CFD Online Discussion Forums

CFD Online Discussion Forums (
-   OpenFOAM Running, Solving & CFD (
-   -   Speedup with GAMG for simplefoam forward Step (

tutlhino June 11, 2007 18:33

Hey all, I'm currentley worki
Hey all,
I'm currentley working on the tutorial case in of simpleFoam. For a comparison of the calculation time with cfx, I have set the solver to GAMG such that both use approximately the same Solver. But instead of a speedup, the calculations need more time than with the default PCG/PBiCG-Solvers- I took the following setting:

tolerance 1e-08;
relTol 0;

smoother GaussSeidel;

cacheAgglomeration true;

nCellsInCoarsestLevel 10;

agglomerator faceAreaPair;
mergeLevels 1;

I tried to change the smallest number of cells and 10 was the best setting for that case (I tried different dense meshes).
Do you have any suggestions why the time is worse or how I could improve it? By the way, does it make sense to use a preconditioner, 'cause in the tutorial case they don't?


msrinath80 June 12, 2007 02:25

Why do you need tolerance 1e-
Why do you need tolerance 1e-08? Won't 1e-06 do? How bad is your mesh? Do you use non-conformal faces (i.e. hanging nodes)? AMG will give very good results provided the discretization is decent and the case is fairly large (1 million plus is good). You can try to reduce the iteration count by using the DICGaussSeidel smoother. However, it will increase your computational expense a bit.

Personally, I have found great improvement in the multigrid solver. It beats the pants out of ICCG for my vortex shedding case; upto 3 times as fast!

tutlhino June 12, 2007 03:31

The setting is just for a time
The setting is just for a time measurement, so tolerance doesn't matter as long as I use everywhere the same. Well I didn't change the tutorial case of the forward Step. I just increased the number of elements in all directions, so doubled it every time. So there should be no hanging nodes, it's a fairly simple mesh. What do you mean with descent discretization, the discretization methods!?

But I'll try your recommendations and increase the mesh density!

Thanks a lot!

msrinath80 June 12, 2007 03:35

Apologies. I should have elabo
Apologies. I should have elaborated. By decent discretization, I refer to pure orthogonal grids with 0 skewness. Check out this[1] thread for more details.


msrinath80 June 12, 2007 05:22

Here is a recent OpenFOAM pres
Here[1] is a recent OpenFOAM presentation on the multi-grid solver.

Check out slide 29 'Computational examples' to see what I meant earlier.


tutlhino June 24, 2007 10:09

Thanks a lot for the link to t
Thanks a lot for the link to the presentation!
I've run now several simulations up to 2 mio elements.But I realized that with increasing the number of elements I also have to change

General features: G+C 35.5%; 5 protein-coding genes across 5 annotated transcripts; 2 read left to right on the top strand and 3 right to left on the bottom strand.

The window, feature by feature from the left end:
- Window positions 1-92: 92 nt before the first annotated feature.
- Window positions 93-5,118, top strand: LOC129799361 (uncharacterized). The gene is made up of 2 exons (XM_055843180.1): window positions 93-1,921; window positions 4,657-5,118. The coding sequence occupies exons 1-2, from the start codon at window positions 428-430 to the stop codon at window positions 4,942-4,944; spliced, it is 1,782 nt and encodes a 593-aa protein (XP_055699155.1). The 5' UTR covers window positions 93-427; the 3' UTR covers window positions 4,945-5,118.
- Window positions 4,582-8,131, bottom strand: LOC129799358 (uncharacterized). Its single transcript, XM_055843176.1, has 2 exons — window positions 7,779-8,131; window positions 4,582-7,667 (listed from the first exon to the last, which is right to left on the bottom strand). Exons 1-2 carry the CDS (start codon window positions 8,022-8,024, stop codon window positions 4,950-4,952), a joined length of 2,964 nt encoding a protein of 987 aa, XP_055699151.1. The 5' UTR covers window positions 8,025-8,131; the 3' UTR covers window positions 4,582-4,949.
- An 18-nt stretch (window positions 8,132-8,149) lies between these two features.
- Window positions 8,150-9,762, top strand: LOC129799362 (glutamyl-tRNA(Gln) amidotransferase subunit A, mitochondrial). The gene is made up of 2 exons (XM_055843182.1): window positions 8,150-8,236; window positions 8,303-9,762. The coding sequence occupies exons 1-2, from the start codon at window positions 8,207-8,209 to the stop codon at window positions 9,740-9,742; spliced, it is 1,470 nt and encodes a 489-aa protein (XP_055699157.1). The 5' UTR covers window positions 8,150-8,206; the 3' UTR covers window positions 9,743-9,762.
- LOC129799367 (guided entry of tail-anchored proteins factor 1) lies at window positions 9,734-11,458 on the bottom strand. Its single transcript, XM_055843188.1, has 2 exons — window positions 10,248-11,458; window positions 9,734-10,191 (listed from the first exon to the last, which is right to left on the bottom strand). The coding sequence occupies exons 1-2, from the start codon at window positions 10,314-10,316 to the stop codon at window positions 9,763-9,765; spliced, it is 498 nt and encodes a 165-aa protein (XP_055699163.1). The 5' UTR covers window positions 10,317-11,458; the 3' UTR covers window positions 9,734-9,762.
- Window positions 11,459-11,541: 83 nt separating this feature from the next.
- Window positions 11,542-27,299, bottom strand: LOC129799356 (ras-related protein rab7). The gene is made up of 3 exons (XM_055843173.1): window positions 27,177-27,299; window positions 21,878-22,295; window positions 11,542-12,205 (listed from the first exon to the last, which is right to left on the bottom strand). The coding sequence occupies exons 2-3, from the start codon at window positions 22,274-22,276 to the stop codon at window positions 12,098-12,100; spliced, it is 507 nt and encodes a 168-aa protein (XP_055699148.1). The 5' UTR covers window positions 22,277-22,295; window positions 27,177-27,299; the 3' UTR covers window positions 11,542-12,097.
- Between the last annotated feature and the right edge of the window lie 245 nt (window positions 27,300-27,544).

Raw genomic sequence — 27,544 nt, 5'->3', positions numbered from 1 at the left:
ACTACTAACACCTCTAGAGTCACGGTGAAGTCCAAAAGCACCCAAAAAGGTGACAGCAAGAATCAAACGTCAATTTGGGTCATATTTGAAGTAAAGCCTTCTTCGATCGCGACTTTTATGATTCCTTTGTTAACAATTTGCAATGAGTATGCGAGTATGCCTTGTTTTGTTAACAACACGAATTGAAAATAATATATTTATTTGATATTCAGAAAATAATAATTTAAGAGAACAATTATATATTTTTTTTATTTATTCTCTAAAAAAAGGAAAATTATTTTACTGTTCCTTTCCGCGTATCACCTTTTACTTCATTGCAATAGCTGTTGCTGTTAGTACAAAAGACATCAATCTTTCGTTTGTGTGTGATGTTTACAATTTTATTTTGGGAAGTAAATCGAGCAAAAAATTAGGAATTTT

nCellsInCoarsestLevel, 'cause otherwise the time for GAMG is even higher than with others like PCG.

Is there an approximate formula which tells me what is the best setting of nCellsInCoarsestLevel according to a certain number of cells? Something like:

nCellsInCoarsestLevel ~ C *#Cells

with C being a constant (e.g. 0.1...)


msrinath80 June 24, 2007 11:26

Check the older posts in the f
Check the older posts in the forum[1,2]. If I recall correctly, I think the recommendation was anything from a dozen to a couple hundred cells in Serial mode and around 20-30 cells in Parallel mode. This is of course the recommendation for OpenFOAM 1.3 (i.e. AMG solver). I am not sure if it can be readily translated to the GAMG solver in OpenFOAM 1.4. On second thoughts however, I think you are doing the right thing, i.e. experimenting with different values.



msrinath80 June 24, 2007 11:30

Oh, and by the way, if you use
Oh, and by the way, if you use a uniformly spaced purely orthogonal grid, I've noticed that changing

mergeLevels 1;


mergeLevels 2; or even mergeLevels 3; speeds up the GAMG solver.

alberto June 24, 2007 11:58

How these changes affect the f
How these changes affect the final result, if they do? What about stability of the solution?


msrinath80 June 24, 2007 21:44

To my knowledge, multi-grid is
To my knowledge, multi-grid is merely a solution approach. Deep down it also uses conventional solvers such as the conjugate gradient. So I don't quite see why the final result would be affected unless you change tolerance and/or reltol to other values. As for the stability of the numerical solution, it is primarily affected by the choice of numerical schemes used for space/time discretization.

Someone please correct me if I'm wrong!

All times are GMT -4. The time now is 18:21.